Growing projects one dimension at a time

What do Ikea, Captain EO, and CNC router tables have in common? They all use 2D materials to make 3D things and it’s easy for you to do, too. (even without any of those things)

Mini Rocket

Mini Half-Lap Rocket

There are a TON of things that people use every day made from flat materials… tables, cookie sheets, bookshelves, wooden Santa Clause puzzle kits, picture frames, and even this MDF rocket. Sure factories use automated power saws, die cutters, and tools that cost more than your house, but that’s only because those tools are required by manufacturers to keep their costs per item down. If you only have to make one of something, your technique doesn’t have to be so sophisticated. Even CNC machines and 3D printers can be overkill. The only tools you’ll need for some DIY projects are a sturdy work surface, a saw, and a drill.

There are many ways to use sheet material to make structures and they all use some combination of opposing forces to make the structure strong. One of the most common (and my favorite) is to use columns between plates to expand the flat dimension of your material. This does two things: First, it makes even a flexible plate more rigid (stronger) the same way an I-beam gets its strength from three relatively thin plates (in engineering terms, this increases the moment of inertia without increasing the weight). Secondly, it adds a lot of volume to what you are making without adding much weight. On a large scale, you could use PVC pipe, a few washers, threaded rod, and some nuts to make the columns. The opposing compression in the pipe and tension in the threaded rod make the column super strong, stable, and rigid.

Arduino with Standoffs

Standoffs are a perfect example of column-separated plates

Another joinery technique is actually the subject of this project day: the half-lap rocket. The idea here is to cut opposing grooves in material so they fit together like a puzzle. When the two pieces are joined together, the structure will be very strong because a force that would bend an unsupported thin plate in half is being opposed by the other plate not wanting to bend along its edge.

One of my favorite projects lately has been some small MDF rockets made out of two cutouts in 1/8″ thick material. The outline of each one is identical and the only difference is that one piece has a slot from the top to the middle and the other has a matching slot from the bottom to the middle. When you put the two pieces together, the rocket is free-standing and 3-dimensional. The best part is, you can make the same figure with some MDF and a coping saw, just follow these simple steps!

1) Draw the object you are going to cut out. Feel free to make anything you like. The guiding principle for the rockets was to make them symmetric with the half-laps made on the dividing line. If you want to use my design to make a rocket ship, print this PDF.

2) Cut out the shapes. Make sure the cutouts are as clean as possible. They will become a stencil in the next step.

3) Trace the stencils onto your material. Remember, the slots won’t work unless the material and the slots are both about 1/8in thick. If your material is a different size, adjust the slot width to match. Make sure to leave some room around the tracings so your cuts in the next steps won’t start right next to the finished cutout.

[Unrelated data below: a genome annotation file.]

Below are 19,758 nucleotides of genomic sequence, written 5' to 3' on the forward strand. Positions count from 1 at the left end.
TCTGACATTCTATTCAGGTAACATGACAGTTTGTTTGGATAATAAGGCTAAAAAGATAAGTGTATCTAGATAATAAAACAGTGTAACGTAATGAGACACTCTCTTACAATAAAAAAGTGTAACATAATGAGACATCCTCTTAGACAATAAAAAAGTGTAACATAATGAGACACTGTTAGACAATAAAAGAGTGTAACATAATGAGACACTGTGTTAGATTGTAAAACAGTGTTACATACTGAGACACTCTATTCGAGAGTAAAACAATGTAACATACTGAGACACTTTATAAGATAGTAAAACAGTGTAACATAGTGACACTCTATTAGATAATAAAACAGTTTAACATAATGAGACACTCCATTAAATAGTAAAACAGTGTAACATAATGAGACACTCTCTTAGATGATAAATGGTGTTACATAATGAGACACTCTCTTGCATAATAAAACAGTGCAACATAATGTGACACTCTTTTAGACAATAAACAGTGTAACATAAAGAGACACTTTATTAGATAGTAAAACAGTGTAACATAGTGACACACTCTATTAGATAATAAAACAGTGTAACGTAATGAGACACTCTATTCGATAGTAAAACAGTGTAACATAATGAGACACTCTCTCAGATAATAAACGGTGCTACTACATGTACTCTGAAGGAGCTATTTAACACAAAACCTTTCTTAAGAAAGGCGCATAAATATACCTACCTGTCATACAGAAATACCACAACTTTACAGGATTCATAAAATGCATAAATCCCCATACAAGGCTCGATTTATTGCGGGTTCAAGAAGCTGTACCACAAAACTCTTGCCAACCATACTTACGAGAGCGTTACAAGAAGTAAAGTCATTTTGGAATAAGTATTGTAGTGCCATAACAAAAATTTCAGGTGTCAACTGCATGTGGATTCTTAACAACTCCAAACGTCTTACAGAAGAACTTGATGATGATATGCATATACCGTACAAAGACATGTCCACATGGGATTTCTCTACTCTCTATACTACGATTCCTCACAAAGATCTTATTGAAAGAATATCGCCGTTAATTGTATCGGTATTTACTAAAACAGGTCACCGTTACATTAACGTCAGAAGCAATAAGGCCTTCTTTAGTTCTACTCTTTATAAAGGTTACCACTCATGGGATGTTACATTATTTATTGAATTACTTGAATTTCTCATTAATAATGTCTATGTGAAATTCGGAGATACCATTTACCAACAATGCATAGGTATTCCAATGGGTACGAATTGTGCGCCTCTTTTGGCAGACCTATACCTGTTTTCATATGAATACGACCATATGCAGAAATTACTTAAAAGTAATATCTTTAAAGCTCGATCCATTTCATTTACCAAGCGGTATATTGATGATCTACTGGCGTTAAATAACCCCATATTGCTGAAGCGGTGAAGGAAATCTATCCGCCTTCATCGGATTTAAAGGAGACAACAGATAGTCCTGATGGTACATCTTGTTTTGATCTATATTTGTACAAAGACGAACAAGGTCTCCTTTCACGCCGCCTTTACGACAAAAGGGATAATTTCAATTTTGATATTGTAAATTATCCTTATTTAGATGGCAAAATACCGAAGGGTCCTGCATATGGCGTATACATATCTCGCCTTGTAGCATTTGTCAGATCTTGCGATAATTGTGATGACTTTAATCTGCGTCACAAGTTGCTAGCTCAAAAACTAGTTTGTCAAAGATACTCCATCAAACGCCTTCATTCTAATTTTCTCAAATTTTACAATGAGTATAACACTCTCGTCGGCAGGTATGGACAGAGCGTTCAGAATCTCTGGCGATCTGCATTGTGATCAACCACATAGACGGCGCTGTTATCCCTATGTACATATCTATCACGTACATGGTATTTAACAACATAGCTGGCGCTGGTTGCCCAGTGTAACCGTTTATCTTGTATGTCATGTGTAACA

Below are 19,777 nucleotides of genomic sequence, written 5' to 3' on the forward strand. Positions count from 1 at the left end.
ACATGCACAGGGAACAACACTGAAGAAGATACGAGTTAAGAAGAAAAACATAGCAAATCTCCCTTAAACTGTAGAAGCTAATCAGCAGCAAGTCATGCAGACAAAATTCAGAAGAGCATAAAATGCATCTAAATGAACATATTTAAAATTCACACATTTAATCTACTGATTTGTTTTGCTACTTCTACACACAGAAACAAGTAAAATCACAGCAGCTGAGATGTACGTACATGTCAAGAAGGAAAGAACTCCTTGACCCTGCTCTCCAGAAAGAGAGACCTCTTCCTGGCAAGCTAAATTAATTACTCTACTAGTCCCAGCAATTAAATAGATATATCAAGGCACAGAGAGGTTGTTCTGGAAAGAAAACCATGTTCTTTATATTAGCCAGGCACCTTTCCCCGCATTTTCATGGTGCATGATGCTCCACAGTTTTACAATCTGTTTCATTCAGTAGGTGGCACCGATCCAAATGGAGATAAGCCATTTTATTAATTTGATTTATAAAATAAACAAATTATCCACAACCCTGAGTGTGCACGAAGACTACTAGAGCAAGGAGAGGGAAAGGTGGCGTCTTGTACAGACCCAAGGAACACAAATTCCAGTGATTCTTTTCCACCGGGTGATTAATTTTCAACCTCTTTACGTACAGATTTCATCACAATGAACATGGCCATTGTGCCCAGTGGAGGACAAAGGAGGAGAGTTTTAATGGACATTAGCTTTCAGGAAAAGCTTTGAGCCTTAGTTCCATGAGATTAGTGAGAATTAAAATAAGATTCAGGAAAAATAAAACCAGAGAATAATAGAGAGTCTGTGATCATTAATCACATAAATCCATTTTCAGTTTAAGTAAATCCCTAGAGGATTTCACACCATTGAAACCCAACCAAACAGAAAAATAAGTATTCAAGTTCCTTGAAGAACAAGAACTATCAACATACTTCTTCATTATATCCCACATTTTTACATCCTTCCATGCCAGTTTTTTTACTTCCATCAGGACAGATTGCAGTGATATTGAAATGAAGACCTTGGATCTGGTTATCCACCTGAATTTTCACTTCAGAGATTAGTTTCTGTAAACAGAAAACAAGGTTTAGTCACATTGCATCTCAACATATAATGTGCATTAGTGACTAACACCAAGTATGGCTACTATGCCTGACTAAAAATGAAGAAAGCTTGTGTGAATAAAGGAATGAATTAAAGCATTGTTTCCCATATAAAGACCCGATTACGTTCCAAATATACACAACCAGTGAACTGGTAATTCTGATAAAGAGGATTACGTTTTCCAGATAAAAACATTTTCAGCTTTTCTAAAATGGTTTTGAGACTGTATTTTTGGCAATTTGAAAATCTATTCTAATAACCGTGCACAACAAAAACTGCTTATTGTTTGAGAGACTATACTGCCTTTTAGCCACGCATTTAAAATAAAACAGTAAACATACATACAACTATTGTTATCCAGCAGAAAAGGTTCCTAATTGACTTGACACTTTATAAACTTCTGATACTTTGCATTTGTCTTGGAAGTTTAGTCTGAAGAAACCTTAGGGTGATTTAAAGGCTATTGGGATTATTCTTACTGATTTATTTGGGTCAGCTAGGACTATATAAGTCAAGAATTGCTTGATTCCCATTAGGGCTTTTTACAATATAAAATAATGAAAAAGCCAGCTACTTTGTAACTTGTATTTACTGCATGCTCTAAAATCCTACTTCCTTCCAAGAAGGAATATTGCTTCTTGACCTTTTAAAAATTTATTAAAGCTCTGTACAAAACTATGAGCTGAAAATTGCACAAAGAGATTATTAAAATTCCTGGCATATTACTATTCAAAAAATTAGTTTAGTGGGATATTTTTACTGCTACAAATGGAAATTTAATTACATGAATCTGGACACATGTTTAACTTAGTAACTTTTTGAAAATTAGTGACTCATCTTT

4) Use a coping saw to cut between the two tracings and cut away most of the excess material. The idea is not to start cutting on the lines of the tracings, but rather to leave room so your cuts aren’t starting right next to the cutout in the next steps.

5) Using a drill, drill a 1/8″ hole at the end of each of the two slots, this will make it easier to finish them. If you don’t have a drill available, you can use a back and forth method to clear the material from the end of the slot in step 7.

6) Make your detailed cuts by cutting lines from the edges of your material to the sharp inside corners. Remember, coping saws can cut contours just fine, but it won’t cut hard angles easily and could even break your blade. Make multiple cuts to take the excess material away in wedges or strips.

7) Now that the exterior of the tracing is gone, cut the grooves. If you have a piece of thick scrap with a straight edge, you can clamp it to your cutout with the edge right on the line of the groove so as you cut, it will make sure the blade doesn’t go too far astray if you lose your line.

8) With the two halves of the rockets done, you can sand the edges smooth, put them together with a little glue in between, and you’re done!

If you’d like to add some finishing touches, you can paint them with a crazy design or add some LEDs for a more retro high-tech effect.

Bonus project!

 IMG_2420

Coping Saw Guide made from 1/8″ aluminum bar

I find its best to use a cutting guide to improve the precision of my cuts and make life easier in general. You can make one with a long strip of scrap. Thick, rigid material is best. Mine is made from a scrap of aluminum plate. Cut a V in one end of the scrap at about a 60 degree angle and secure the other end to your work bench. As you cut, if you keep the saw blade close to the crook in the V, there will be more support on the material, so more of your energy will go into cutting and less into keeping the material flat on the edge of your bench, allowing you to control the direction of your cuts.

Using the techniques here, you can make a LOT of things from mini animals to project enclosures. The possibilities are as limitless as your imagination.

That was my project day, how was yours?

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One thought on “Growing projects one dimension at a time

  1. Pingback: The ThrAxis – A Scratch-Built CNC Mill | It's Project Day!

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